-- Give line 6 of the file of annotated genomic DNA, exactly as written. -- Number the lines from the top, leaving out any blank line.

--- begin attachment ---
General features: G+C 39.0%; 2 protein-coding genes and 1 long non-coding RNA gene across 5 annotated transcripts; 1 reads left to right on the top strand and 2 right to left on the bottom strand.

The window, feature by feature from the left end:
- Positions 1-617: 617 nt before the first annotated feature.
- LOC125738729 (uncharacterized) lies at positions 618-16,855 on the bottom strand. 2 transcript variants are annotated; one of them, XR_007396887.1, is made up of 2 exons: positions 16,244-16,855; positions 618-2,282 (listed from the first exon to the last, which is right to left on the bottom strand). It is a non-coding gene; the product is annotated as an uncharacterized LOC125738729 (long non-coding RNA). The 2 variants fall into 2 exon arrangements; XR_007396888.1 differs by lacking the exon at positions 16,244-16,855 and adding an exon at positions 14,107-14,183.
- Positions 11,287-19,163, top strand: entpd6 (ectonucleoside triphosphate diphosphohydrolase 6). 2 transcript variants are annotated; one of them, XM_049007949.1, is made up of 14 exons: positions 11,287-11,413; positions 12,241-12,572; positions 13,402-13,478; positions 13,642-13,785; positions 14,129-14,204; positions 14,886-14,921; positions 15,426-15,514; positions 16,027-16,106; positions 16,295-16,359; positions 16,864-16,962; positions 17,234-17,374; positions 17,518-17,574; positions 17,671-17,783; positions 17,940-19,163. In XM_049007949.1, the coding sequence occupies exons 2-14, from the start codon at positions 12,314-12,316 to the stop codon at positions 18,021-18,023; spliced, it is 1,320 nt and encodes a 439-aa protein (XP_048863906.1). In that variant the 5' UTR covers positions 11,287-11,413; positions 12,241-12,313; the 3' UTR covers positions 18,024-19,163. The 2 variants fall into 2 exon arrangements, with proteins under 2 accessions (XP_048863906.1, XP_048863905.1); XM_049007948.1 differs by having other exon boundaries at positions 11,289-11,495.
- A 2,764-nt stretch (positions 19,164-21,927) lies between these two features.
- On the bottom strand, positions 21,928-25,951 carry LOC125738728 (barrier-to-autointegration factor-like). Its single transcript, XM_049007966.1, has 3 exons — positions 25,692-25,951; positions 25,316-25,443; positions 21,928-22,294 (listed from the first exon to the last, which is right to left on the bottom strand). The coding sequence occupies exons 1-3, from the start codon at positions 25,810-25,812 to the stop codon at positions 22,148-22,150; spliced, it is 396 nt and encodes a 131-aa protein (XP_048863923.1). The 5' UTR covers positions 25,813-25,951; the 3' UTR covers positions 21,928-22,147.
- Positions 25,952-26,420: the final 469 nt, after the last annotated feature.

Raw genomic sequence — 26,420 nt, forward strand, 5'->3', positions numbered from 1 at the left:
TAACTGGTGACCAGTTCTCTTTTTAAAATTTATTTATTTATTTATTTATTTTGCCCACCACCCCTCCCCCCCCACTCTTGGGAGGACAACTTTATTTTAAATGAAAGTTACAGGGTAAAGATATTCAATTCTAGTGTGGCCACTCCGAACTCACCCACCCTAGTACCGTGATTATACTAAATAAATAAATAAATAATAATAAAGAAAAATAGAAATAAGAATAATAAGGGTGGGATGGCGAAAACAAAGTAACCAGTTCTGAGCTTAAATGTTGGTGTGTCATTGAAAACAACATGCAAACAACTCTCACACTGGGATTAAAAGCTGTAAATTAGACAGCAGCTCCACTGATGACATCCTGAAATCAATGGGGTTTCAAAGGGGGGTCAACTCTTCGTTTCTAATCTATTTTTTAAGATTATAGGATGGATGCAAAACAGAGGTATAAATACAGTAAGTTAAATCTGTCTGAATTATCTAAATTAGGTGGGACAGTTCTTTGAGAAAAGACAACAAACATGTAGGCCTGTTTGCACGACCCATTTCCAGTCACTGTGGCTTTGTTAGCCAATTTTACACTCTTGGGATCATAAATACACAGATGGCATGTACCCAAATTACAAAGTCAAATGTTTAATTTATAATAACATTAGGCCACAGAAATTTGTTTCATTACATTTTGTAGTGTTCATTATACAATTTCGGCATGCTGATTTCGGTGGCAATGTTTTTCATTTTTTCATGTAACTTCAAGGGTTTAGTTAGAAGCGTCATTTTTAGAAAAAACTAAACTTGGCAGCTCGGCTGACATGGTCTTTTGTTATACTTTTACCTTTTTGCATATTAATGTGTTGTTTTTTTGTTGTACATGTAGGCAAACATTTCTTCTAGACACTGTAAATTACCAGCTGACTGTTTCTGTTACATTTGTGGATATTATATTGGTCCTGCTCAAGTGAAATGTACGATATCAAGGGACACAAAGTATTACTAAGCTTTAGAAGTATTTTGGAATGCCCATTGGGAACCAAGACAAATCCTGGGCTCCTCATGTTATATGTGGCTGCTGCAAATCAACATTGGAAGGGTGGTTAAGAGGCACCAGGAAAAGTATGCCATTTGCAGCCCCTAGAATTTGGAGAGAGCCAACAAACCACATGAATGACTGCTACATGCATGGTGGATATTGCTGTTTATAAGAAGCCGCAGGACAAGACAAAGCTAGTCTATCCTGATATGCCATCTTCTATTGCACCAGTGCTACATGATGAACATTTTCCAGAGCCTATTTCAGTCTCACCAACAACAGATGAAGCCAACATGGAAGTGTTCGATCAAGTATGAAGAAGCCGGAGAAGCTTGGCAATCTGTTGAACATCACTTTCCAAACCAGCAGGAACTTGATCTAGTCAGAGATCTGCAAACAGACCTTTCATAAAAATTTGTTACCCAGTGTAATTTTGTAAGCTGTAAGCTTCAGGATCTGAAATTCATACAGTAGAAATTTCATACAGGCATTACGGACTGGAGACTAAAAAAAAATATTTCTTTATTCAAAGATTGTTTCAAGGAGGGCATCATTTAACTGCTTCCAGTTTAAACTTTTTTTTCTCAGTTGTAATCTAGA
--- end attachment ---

- A 2,764-nt stretch (positions 19,164-21,927) lies between these two features.